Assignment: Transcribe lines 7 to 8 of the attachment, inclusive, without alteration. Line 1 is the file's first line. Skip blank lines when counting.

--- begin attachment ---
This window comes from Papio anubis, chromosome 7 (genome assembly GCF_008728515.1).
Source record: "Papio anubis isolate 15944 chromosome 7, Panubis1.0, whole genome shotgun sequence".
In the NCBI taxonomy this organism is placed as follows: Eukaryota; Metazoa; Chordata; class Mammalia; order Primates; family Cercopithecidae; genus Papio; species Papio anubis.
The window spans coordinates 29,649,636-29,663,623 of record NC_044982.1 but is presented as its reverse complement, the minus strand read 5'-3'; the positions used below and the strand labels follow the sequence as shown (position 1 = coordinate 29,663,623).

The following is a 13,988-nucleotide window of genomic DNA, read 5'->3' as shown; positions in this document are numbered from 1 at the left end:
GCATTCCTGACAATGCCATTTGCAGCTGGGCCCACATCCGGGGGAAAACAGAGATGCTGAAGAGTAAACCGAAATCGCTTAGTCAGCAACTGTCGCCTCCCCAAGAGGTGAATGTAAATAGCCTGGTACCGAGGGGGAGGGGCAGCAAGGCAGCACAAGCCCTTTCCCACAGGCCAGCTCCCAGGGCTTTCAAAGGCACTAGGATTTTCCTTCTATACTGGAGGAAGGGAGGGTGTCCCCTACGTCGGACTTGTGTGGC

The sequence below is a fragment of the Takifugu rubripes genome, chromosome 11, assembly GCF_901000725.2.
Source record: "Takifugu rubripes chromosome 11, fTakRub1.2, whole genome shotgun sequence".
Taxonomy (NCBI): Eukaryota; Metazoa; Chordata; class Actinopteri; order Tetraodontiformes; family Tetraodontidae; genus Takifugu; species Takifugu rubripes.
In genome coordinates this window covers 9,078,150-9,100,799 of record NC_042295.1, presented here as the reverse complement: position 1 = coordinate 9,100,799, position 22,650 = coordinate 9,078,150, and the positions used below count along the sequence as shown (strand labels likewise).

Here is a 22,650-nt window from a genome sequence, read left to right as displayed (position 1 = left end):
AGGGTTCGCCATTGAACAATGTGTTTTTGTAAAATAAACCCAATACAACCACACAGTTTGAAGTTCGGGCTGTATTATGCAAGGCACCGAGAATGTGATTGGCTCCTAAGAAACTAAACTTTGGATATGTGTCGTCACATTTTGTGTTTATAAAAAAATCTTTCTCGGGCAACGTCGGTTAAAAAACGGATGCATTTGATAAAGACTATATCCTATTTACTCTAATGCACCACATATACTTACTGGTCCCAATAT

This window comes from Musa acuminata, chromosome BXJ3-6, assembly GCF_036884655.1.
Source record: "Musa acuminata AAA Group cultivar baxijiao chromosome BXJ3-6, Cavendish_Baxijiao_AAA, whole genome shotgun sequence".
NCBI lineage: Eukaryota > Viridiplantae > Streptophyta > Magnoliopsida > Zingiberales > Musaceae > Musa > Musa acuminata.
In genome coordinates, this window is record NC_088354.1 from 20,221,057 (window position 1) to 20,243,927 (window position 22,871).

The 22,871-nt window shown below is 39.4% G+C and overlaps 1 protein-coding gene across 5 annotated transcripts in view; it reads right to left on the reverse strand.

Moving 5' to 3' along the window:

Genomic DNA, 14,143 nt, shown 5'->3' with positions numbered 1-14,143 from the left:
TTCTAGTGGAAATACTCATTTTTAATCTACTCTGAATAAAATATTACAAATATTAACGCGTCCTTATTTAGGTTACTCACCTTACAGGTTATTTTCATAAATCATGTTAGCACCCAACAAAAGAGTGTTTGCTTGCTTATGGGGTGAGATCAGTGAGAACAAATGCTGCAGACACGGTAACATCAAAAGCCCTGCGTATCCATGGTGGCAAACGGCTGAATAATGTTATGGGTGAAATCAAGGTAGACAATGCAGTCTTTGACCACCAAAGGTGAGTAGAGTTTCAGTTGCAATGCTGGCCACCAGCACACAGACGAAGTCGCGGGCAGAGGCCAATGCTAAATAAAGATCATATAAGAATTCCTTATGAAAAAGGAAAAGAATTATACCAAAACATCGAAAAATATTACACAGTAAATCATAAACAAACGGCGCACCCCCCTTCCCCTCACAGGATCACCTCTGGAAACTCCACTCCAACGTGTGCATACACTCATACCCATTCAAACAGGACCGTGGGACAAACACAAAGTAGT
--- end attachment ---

The sequence below is a fragment of the Takifugu rubripes genome, chromosome 11, assembly GCF_901000725.2.
Source record: "Takifugu rubripes chromosome 11, fTakRub1.2, whole genome shotgun sequence".